14 Positive Discrimination Tax benefits, discounts, and employment benefits are available In the political arena, the elderly fare better as candidates for office and enjoy legislative benefits Medicare is available only for the elderly Some families see the elderly as matriarchs or patriarchs Governmental programs support public housing for the elderly, and retirement communities cater exclusively to them

15 Myths About Aging To be old is to be sick You can’t teach an old dog new tricks The horse is out of the barn (can’t change bad habits) The secret to successful aging is to choose your parents wisely The lights may be on but the voltage is low The elderly don’t pull their own weight

16 Dealing with Ageism Told a joke that pokes fun at seniors Sent a birthday card that pokes fun at seniors Ignored or not taken seriously because of age Called an insulting name related to age Patronized or “talked down to” because of age

17 More… Refused rental housing because of age Difficulty getting a loan because of age Denied a position of leadership because of age Treated with less dignity and respect A waiter or waitress ignored me because of age

18 Finally, a few more… A doctor or nurse assumed my ailments were caused by aging Denied employment because of age Assume you cannot hear Assume you cannot understand things “you’re too old for that”

19 DEMOGRAPHY OF AGING Life Expectancy Age Composition Race and Ethnicity Residential Distribution Gender Marital Status Economic Characteristics Health Characteristics

20 Life Expectancy People are living longer now than ever before! – Life expectancy changes: Birth in 1900 was 47.3 yrs Birth in 1996 was 76.1 Birth in 2000 rose to 76.9 This increase is largely due to decreases in mortality among individuals who are middle aged and above!

21 Cont… Life expectancy varies based on gender and race Women generally speaking live longer than men. For example; A woman reaching age 65 in 1997 had a life expectancy of an additional 19.2 years, whereas a similarly aged man could expect to live only an additional 15.9 years. Projections for the year 2010 indicate that 65 yr. old men will have a life expectancy of 16.2 more yrs., whereas women will have 21 more years of life.

22 Age Composition The American population is growing older. In 1990, less than 4% of the population was 65 and over, in 2000 that number had increase to 12.4%, about 35 million people. Every day about 5,570 people celebrate their 65 th birthday. The net increase in this age group is 650 every day! This is also the fastest growing age group, otherwise known as the “baby boomers”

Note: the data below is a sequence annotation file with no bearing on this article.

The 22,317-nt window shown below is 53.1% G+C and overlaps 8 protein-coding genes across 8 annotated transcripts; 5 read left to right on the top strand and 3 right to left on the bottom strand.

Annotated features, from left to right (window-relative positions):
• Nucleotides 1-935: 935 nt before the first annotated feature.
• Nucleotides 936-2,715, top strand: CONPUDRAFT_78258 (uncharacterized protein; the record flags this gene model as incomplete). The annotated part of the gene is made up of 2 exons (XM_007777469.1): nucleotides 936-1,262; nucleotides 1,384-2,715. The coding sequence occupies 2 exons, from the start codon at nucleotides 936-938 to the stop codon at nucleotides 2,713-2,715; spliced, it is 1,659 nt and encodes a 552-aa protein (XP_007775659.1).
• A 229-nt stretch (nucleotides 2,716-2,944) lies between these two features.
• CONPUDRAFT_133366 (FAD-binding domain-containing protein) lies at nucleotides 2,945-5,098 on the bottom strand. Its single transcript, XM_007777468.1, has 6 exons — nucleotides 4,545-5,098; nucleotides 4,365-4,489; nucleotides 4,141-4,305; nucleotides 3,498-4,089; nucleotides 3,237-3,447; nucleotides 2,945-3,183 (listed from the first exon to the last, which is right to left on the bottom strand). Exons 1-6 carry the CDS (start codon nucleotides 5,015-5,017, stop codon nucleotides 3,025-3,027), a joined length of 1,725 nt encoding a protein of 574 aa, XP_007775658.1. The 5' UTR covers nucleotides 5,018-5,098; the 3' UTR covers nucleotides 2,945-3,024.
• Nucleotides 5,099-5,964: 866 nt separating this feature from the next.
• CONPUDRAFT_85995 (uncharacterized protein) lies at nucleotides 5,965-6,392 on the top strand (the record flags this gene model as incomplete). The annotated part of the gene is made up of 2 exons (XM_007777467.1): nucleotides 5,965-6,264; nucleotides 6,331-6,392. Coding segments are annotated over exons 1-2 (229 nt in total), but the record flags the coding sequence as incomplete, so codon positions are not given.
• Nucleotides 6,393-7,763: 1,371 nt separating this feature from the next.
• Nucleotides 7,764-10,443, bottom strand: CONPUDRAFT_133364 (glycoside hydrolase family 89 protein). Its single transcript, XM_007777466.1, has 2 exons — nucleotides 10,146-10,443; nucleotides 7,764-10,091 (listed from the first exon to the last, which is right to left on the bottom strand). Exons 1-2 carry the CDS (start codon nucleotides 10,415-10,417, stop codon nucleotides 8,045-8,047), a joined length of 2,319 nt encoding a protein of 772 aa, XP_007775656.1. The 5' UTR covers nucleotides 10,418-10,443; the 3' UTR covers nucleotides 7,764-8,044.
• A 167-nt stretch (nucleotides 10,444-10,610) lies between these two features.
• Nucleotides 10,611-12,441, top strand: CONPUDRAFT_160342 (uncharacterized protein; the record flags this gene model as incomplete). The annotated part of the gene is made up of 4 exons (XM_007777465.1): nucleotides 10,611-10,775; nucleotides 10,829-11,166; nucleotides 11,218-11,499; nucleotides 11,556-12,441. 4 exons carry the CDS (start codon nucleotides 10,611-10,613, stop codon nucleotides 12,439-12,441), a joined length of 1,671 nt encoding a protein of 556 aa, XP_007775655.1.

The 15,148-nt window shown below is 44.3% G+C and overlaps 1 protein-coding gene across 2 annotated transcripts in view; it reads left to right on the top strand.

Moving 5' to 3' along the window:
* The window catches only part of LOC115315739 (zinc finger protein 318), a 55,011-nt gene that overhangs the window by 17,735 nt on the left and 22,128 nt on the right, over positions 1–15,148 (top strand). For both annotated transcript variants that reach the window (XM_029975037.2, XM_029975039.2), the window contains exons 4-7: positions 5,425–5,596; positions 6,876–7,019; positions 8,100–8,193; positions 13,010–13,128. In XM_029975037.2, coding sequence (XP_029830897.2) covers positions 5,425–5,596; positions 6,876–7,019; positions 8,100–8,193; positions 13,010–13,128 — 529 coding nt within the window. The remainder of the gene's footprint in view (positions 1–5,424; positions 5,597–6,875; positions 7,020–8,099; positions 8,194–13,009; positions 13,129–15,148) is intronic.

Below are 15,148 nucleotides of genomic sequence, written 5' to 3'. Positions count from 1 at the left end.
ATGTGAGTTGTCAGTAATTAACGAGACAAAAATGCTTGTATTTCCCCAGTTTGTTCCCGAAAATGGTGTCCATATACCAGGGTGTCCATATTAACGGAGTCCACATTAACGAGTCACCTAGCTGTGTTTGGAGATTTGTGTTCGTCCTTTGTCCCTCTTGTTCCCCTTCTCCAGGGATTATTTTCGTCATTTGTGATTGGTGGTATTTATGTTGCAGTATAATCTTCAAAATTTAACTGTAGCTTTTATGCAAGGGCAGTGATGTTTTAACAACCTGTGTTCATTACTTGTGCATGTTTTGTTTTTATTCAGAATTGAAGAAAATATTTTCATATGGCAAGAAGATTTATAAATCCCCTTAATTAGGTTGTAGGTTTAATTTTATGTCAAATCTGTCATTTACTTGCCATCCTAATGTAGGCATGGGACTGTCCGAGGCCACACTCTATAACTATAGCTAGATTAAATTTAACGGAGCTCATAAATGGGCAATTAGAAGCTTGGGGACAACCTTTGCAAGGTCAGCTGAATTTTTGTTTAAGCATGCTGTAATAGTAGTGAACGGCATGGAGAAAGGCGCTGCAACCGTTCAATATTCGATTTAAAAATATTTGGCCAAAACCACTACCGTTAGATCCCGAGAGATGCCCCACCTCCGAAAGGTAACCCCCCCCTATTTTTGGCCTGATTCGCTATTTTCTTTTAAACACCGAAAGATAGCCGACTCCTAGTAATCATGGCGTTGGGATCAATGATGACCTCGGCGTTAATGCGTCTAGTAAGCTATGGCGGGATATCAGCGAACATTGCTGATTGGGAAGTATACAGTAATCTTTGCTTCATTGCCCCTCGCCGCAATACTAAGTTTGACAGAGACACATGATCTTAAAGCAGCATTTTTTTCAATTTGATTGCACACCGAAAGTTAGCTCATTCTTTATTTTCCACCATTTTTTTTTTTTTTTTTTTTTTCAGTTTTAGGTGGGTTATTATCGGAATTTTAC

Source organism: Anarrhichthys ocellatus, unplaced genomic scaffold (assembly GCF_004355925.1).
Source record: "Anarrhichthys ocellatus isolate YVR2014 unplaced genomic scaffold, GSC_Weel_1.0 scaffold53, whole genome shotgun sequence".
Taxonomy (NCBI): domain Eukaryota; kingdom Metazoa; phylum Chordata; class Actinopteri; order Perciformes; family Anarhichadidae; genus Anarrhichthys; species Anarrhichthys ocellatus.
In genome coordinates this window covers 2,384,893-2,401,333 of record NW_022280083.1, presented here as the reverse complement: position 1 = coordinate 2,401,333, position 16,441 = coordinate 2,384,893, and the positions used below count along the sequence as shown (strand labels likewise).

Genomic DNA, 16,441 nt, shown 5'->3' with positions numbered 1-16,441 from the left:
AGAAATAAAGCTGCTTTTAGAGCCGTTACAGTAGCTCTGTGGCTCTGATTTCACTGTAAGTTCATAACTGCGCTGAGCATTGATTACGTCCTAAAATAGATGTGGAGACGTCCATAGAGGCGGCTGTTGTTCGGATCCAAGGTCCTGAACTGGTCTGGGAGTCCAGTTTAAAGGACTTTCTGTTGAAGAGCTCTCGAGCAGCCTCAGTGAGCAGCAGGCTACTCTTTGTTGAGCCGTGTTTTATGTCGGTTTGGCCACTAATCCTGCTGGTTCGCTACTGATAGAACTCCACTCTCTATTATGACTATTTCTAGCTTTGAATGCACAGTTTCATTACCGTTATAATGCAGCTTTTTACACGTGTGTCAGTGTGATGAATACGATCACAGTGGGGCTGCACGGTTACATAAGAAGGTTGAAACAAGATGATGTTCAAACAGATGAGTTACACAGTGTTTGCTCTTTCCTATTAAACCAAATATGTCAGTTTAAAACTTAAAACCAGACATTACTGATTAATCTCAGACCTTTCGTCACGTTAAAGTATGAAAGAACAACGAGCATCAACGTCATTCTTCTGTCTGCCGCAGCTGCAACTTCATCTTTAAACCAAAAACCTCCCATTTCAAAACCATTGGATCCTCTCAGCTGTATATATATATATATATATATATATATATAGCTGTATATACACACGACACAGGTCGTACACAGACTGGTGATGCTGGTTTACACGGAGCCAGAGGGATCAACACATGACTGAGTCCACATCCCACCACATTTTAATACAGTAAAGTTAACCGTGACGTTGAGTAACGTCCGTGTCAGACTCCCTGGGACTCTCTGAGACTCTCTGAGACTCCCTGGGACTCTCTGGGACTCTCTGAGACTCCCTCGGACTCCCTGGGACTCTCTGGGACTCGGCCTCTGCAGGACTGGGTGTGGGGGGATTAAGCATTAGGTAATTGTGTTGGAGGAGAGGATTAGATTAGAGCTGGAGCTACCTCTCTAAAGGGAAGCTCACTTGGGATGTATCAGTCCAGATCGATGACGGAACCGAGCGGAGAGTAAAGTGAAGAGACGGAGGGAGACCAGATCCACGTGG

23 Residential Distribution 52% of all individuals 65 yrs. And over resided in 9 states: CA., FLA.,NY., PA.. TX., IL.,OH., MI., and NJ. Each of these states had more than 1 million residents over 65 In 2000 Florida had the highest proportion of residents 65 and over; 18.1% Most live in family settings with spouses Only 4.5% living in nursing or long-term care settings

24 Gender Women outlive men! For every 2 males over the age of 65, there are approximately 3 females, hence the ratio of women to men in the age group is 6 to 5. This ratio increases with older age groups, it now becomes 5 women for every 2 men in the 85 and over age group

25 Marital Status In 2001 approximately 46% of all older women were widows and only 42% of the men were widowers.

26 Economic Characteristics The older population is poorer than the general population, however, there is great variation in the financial status of the elderly. In 2001 the median income of older individuals was $19,688 for males and $11,313 for females. For households headed by people 65 and over the income was $33,938. The meaning of “limited” income is dramatic in later years. “Income is the crucial determinant of the aged live. The adequacy and maintenance of income directly affect other aspects of the lives of the elderly.”

27 Health Characteristics In addition to reporting incomes below those of younger people, aging individuals also experience poor health. In 2000, 27% of all individuals aged 65 or over rated their own health as fair or poor whereas only 9% rated theirs higher. The leading cause of death among older individuals is heart disease followed by cancer and stroke.